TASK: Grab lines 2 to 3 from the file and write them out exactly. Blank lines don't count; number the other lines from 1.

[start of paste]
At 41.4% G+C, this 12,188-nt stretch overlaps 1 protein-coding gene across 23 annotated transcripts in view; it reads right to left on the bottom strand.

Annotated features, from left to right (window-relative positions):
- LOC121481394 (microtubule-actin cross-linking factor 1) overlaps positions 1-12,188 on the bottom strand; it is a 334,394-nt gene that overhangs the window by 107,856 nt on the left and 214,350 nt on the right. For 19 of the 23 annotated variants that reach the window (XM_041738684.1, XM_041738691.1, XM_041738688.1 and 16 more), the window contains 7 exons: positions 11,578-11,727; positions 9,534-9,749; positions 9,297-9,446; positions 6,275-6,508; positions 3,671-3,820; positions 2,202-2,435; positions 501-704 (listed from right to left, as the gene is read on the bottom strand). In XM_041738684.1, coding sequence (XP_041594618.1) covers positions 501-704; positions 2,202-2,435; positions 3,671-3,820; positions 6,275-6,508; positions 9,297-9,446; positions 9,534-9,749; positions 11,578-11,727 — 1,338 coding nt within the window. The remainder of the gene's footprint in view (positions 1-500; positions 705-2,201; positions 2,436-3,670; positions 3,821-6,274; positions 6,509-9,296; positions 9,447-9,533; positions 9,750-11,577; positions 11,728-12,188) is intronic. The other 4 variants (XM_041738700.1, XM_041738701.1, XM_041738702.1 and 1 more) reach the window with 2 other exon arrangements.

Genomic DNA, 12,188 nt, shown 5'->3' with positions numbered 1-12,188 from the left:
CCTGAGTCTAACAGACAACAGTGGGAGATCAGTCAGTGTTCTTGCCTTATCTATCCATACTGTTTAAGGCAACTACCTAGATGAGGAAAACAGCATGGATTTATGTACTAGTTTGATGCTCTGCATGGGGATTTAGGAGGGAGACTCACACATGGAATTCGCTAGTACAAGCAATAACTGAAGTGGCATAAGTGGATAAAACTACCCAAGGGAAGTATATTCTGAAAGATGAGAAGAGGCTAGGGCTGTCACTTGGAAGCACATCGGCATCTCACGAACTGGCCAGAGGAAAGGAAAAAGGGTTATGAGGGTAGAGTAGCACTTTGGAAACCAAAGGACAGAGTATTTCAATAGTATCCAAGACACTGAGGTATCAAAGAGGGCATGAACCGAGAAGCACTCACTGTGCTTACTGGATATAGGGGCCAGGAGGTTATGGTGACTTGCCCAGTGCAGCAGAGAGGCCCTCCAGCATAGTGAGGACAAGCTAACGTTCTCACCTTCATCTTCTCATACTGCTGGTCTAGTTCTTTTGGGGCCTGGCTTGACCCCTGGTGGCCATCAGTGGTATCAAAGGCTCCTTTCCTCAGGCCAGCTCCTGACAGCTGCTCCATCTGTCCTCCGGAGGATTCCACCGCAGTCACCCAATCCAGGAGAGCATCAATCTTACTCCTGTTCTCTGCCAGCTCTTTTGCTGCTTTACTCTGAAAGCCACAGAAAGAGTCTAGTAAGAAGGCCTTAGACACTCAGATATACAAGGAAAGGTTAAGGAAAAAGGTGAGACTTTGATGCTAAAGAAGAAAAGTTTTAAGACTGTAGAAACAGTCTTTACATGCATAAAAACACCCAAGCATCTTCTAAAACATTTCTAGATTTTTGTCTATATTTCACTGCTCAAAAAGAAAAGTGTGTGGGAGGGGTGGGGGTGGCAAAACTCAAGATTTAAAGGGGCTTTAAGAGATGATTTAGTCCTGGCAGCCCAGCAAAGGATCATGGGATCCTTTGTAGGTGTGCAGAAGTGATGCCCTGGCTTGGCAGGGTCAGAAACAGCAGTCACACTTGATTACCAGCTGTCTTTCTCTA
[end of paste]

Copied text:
Annotated features, from left to right (window-relative positions):
- LOC121481394 (microtubule-actin cross-linking factor 1) overlaps positions 1-12,188 on the bottom strand; it is a 334,394-nt gene that overhangs the window by 107,856 nt on the left and 214,350 nt on the right. For 19 of the 23 annotated variants that reach the window (XM_041738684.1, XM_041738691.1, XM_041738688.1 and 16 more), the window contains 7 exons: positions 11,578-11,727; positions 9,534-9,749; positions 9,297-9,446; positions 6,275-6,508; positions 3,671-3,820; positions 2,202-2,435; positions 501-704 (listed from right to left, as the gene is read on the bottom strand). In XM_041738684.1, coding sequence (XP_041594618.1) covers positions 501-704; positions 2,202-2,435; positions 3,671-3,820; positions 6,275-6,508; positions 9,297-9,446; positions 9,534-9,749; positions 11,578-11,727 — 1,338 coding nt within the window. The remainder of the gene's footprint in view (positions 1-500; positions 705-2,201; positions 2,436-3,670; positions 3,821-6,274; positions 6,509-9,296; positions 9,447-9,533; positions 9,750-11,577; positions 11,728-12,188) is intronic. The other 4 variants (XM_041738700.1, XM_041738701.1, XM_041738702.1 and 1 more) reach the window with 2 other exon arrangements.